Quantitative Finance Stack Exchange is a question and answer site for finance professionals and academics. It's 100% free, no registration required.

Sign up
Here's how it works:
  1. Anybody can ask a question
  2. Anybody can answer
  3. The best answers are voted up and rise to the top

I often hear people talking about the skew of the volatility surface, model, etc... but it appears to me that a clear standard definition is not unanimously in place among practitioners.

So here is my question: Does anyone has a clear and unifying definition that can be stated in mathematical terms of what skew is in the context of risk neutral pricing? If not, do you have a set of definitions of the skew with respect to a specific context?

share|improve this question
Given that I found an entire paper in the JOD devoted to this question, I think it is arguably not "soft," so I removed that tag. Skew is also a technical term, not "jargon", so I removed that tag, too. – Tal Fishman Aug 25 '11 at 16:54
up vote 5 down vote accepted

Scott Mixon argues in What Does Implied Volatility Skew Measure that among all measures of implied volatility skew, the (25 delta put volatility - 25 delta call volatility)/50 delta volatility is the most descriptive and least redundant (volatility is Black-Scholes implied volatility). His paper, recently published in the Journal of Derivatives, gives a number of both theoretical and empirical arguments in favor of this measure. He distinguishes between "skew", which is a measure of the slope of the implied volatility curve for a given expiration date, and "skewness", which is the skewness of an option implied, risk neutral probability distribution. To calculate the latter, one needs to have a theoretical framework or model, whereas the former is easily observable from options prices.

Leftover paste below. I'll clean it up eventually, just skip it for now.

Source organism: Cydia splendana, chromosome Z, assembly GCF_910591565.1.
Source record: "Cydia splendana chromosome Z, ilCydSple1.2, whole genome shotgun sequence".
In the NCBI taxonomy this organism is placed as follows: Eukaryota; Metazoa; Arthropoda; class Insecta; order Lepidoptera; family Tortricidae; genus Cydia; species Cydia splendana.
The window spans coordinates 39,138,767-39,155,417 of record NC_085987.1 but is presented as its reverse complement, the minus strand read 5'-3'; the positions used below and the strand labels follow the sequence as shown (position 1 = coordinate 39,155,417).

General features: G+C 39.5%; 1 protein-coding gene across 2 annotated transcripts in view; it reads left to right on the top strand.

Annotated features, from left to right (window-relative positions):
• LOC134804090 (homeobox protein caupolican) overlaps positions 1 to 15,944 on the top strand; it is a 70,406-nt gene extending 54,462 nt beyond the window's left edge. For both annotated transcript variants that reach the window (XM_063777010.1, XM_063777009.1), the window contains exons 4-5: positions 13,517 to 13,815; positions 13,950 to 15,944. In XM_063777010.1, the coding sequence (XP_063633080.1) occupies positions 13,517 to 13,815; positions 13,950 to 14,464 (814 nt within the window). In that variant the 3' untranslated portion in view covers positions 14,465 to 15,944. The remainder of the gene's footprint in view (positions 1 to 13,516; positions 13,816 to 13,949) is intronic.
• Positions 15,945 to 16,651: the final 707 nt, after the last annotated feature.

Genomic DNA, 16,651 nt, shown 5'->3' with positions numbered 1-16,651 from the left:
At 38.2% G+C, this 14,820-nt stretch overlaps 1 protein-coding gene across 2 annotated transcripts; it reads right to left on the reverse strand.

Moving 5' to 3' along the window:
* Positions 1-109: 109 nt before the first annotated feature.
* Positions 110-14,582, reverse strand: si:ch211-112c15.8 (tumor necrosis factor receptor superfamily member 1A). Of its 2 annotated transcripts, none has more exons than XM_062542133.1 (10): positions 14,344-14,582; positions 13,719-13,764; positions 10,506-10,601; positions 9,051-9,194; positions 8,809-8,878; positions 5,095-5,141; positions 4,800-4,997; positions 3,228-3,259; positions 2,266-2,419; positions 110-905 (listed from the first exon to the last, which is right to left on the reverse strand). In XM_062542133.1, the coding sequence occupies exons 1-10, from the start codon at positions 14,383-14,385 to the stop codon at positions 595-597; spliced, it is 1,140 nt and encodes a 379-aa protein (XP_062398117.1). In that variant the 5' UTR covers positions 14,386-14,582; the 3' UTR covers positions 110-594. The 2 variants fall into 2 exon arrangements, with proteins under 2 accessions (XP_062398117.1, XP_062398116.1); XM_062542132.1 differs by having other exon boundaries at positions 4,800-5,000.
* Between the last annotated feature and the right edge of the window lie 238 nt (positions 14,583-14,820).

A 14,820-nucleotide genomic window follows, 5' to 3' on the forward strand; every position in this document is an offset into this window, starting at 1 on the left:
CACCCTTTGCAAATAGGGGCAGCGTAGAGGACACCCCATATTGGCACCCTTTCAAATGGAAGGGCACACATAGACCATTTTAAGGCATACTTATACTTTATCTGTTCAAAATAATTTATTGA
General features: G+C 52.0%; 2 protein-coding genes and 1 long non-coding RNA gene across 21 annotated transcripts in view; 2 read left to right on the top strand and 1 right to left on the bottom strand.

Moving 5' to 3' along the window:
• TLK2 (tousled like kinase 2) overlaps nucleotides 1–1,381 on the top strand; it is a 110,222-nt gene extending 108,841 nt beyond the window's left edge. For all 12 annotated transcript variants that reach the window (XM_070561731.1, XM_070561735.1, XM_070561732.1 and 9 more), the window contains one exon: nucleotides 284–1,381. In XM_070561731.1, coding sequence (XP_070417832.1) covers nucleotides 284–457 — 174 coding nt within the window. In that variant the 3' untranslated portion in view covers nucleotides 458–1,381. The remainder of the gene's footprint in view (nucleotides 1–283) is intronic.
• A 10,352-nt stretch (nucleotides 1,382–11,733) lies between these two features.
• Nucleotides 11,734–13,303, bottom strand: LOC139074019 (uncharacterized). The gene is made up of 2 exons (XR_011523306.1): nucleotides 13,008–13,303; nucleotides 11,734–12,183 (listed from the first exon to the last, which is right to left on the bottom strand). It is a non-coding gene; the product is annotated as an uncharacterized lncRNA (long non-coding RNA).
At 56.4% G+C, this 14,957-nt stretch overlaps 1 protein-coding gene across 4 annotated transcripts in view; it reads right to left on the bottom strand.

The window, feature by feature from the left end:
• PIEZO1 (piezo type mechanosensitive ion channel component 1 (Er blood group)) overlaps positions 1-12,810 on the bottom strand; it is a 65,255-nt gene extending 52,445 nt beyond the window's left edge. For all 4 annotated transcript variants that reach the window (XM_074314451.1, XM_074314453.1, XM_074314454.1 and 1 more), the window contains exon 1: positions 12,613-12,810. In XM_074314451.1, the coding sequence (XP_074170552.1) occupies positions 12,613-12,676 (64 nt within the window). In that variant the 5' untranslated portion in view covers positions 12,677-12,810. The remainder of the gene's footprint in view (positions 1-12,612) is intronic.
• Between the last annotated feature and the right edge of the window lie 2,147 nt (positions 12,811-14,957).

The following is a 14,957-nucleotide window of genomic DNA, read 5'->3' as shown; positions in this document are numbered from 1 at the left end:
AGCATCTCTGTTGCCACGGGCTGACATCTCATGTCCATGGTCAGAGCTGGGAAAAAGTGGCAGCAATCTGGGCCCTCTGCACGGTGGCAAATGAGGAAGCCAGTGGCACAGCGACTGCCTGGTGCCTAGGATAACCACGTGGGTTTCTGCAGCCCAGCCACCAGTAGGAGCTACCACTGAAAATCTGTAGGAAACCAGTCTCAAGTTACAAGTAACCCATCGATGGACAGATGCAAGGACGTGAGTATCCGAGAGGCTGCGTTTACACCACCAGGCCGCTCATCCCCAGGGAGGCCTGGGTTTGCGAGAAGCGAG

share|improve this answer

Skew is indeed a widely used word and can represent one of the following:

  • Skew(ness) - 3rd standardized moment that represents assymetry of the distribution (olaker metioned it his answer).

  • (Volatility) skew - is observable property of implied volatility surface that can be seen on the market after the 1987 crash. It shows that OTM puts (high demand) are usually have higher price (for the same expiry) than OTM calls (high supply to buy protective puts).

    In the first assumption you can think about IV surface = term structure (IV changes over time) + volatility skew (IV changes with strikes)

    See also Volatility Skew FAQ for brief explanation.

  • Skew can also represent term in volatility model that adds adjustment to represent volatility skew which itself is a subject of proper calibration. For example see If Skew Fits article where local volatility model has the following form:

    $${\sigma_t} = \sigma_{atm}+\sigma_{skew}+\sigma_{kurt}.$$

share|improve this answer
"It shows that OTM puts (high demand) are usually have higher price (for the same expiry) than OTM calls (high supply to buy protective puts)." -- this is incorrect both factually and grammatically. – quant_dev Feb 9 '11 at 16:07